Characterization of Zr-Doped TiO 2 Nanocrystals Prepared by a Nonhydrolytic Sol−Gel Method at High Temperatures

National Tsing Hua University, Hsin-chu-hsien, Taiwan, Taiwan
The Journal of Physical Chemistry B (Impact Factor: 3.3). 11/2006; 110(42):20808-14. DOI: 10.1021/jp0626566
Source: PubMed


Highly crystalline and surface-modified Zr-doped TiO(2) nanorods were successfully prepared using a nonhydrolytic sol-gel method that involves the condensation of metal halides with alkoxides in anhydrous trioctylphosphine oxide (TOPO) at either 320 or 400 degrees C. In addition, the interaction of the cross-condensation between the Ti and Zr species was studied by characterizing the morphologies, crystalline structures, chemical compositions, surface properties, and band gaps of the nanocrystals obtained at different reaction temperatures and Zr-to-Ti stoichiometric ratios. Increases in the concentration of Zr(4+) and in the reaction temperature led to large nanorods and regular shapes, respectively. In addition, only the anatase form was observed in the Zr-doped TiO(2) nanorods. The Zr-to-Ti ratios obtained ranged from 0.01 to 2.05, all of which were far below the stoichiometric ratios used during the preparation of the samples (0.25-4). Moreover, the Zr(4+) units accumulated mainly at the surface of the TiO(2) nanocrystals. The band gaps of the Zr-doped TiO(2) nanorods ranged from 2.8 to 3.8 eV, which are smaller than those of pure TiO(2) (3.7 eV) or ZrO(2) (5.2 eV). The Zr-doped anatase TiO(2) nanorods prepared at 400 degrees C at an initial stoichiometric Zr-to-Ti ratio of 2:3 exhibited the highest photoactivities for the decomposition of rhodamine B because of the presence of trace amounts of Zr(4+) (Zr/Ti = 0.03) in the TiO(2) and the regular shapes of these particles. DSC analysis indicated that the temperatures for forming nanocrystalline TiO(2) and ZrO(2) were 207 and 340 degrees C, respectively. Moreover, the reactivities of condensation between the Ti species were reduced when Zr species were involved in the NHSG reactions. The results obtained in this study clearly demonstrate that the faster kinetics for the generation of TiO(2) controls the material properties as well as the photoactivities of the nonhydrolytic sol-gel-derived nanocrystals.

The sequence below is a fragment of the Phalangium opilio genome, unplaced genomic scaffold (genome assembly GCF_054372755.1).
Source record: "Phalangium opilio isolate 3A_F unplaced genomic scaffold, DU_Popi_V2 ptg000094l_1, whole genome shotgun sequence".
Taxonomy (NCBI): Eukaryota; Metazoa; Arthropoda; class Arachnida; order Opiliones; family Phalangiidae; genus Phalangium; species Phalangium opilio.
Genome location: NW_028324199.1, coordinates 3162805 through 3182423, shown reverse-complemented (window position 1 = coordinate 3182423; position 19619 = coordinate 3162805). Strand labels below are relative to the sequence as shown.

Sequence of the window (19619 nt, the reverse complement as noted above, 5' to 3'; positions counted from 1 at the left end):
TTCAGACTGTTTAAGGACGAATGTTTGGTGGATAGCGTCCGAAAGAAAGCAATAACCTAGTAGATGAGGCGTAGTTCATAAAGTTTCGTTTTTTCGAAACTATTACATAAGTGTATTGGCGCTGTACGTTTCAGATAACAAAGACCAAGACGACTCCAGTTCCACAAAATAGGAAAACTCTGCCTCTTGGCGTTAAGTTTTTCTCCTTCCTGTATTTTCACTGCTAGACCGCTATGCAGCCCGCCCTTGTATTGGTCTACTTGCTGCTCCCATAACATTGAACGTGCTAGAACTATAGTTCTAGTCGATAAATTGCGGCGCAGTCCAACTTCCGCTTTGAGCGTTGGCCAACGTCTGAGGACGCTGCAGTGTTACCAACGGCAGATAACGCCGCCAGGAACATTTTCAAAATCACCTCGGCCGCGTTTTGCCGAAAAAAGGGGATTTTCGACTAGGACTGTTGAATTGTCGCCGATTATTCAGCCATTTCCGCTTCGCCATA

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    • "In recent years, titania dioxide have attracted a great interest due to many real and potential applications. In these applications, titanium dioxide is used as a component of various types of composites of some significance in production of pharmaceuticals, cosmetics or paints [1, 2], drug delivery systems with controlled release [3–5], solar cell [6–9], chemical sensing [10–12], luminescent material, and photocatalyst for, e.g., water purification [13–16]. In the wide field of organic–inorganic composite materials, titanium dioxide is a popular filler of organic matrices. "
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